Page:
The key to the creative production of a mass of items is to let the flow of the creation be guided by a chaotic principle the world that is then filled with these items is more likely to be of artistic interest than one which is uniform or limited to a finite number of shapes. Imagine a beautiful english landscape. Now picture that landscape if it consisted solely of the shapes from the game Tetris, laid out to resemble that landscape.
Now I can’t wait for fabbers to be in general circulation. Fabbers are devices that can create things from a set of instructions. It is the future of western commericial society. You have a fabber unit at home. You download a set of instuctions to create an object. It gives you a shopping list of raw materials. You feed them into the fabber, it then creates the object.
At first, these objects will be very simple, like tetris blocks. I would imagine that, for instance, to create a fairly flat plastic fork would not take too vast a set of instructions. But for more complex items, it could take a lot longer before we get to that stage.
Also feeding into this are the problems of Intellectual Property. Is it moral to claim IP rights on the design of a plastic fork? Whilst people will claim rights, there will also be a whole structure and language there to allow people to create, for themselves, a massive variety of objects. I’d like to make a wind up radio with fork patterns all over it, coloured to just the right tone to fit in with my living room. Whom should I pay for coming up with that idea? Why should I pay for coming up with that idea?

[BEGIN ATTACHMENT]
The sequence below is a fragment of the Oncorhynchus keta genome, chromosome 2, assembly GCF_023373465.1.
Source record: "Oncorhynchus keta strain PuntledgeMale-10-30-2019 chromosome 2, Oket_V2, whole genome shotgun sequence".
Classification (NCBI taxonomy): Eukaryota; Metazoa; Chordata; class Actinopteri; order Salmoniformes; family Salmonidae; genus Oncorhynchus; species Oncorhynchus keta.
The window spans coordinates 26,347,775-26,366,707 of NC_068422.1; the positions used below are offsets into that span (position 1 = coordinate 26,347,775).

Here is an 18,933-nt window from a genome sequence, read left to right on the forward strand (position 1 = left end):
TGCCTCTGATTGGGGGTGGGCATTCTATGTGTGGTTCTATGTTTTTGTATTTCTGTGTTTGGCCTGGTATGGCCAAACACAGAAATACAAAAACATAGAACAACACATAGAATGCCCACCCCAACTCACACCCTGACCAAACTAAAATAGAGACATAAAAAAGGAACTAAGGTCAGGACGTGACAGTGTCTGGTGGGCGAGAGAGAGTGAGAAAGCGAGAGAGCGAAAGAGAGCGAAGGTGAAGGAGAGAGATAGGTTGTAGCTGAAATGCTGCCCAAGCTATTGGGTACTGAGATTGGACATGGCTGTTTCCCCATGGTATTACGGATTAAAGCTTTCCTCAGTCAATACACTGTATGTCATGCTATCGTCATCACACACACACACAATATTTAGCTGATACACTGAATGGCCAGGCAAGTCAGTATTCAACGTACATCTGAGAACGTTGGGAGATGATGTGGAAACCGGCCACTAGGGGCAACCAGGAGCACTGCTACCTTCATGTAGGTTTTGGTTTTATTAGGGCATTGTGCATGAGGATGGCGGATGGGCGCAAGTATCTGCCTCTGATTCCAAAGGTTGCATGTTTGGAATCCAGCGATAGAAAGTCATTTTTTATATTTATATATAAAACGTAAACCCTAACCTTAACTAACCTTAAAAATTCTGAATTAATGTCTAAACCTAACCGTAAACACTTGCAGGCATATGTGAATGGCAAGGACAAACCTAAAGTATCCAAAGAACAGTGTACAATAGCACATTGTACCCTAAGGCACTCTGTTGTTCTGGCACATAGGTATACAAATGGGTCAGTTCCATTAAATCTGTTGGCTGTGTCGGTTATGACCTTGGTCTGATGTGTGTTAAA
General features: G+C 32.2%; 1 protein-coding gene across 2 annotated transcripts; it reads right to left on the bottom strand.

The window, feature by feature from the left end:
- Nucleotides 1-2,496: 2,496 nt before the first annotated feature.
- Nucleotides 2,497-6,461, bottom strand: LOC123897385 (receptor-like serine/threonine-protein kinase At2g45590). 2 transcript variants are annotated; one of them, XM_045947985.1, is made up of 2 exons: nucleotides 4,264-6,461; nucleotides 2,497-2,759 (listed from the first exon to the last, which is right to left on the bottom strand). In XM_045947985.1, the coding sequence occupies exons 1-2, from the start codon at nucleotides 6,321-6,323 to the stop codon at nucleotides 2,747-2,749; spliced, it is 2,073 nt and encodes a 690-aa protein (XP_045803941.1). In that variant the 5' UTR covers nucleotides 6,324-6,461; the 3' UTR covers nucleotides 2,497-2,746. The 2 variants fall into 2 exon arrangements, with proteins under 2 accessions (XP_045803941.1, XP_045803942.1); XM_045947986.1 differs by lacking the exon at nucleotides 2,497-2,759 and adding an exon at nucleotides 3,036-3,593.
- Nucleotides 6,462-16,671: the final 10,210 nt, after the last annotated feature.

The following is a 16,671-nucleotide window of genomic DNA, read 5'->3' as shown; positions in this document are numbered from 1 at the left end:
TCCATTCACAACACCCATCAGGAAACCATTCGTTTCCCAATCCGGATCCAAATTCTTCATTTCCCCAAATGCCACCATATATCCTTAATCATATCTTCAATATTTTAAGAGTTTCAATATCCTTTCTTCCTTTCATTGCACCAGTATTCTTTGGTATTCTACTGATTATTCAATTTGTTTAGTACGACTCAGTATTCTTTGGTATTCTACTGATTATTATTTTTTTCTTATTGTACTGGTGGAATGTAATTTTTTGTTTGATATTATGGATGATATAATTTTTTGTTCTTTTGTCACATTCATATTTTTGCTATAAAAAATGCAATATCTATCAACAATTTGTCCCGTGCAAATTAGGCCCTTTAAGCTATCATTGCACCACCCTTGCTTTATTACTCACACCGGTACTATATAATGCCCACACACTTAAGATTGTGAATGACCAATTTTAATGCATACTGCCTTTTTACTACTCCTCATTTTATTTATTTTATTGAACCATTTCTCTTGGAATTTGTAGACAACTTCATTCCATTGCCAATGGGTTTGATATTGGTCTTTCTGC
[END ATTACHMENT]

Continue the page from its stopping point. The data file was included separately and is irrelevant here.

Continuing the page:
In times gone past, if enough people wanted my wind-up radio with fork prints the colour of my living room, it would have gone into mass-production. In the 50-60′s, this item might have been made in a factory in my country by relatively poor people. Whilst making my faddish radio may not have been the realisation of all their life dreams, the nationwide desire for my radio may have helped to feed and clothe them. In the present day, the radio may well be made in an impoverished third-world country. In this country the people may have no desire to even listen to my twisted creation, but again, the meagre pennies they get for constructing it may be a difference between life and starvation for them.
Now, if I make this item in the comfort of my nicely co-ordinated living room, what happens to the person who in years gone past would have made it? they can’t afford a fabber themselves. Hmmmmmm.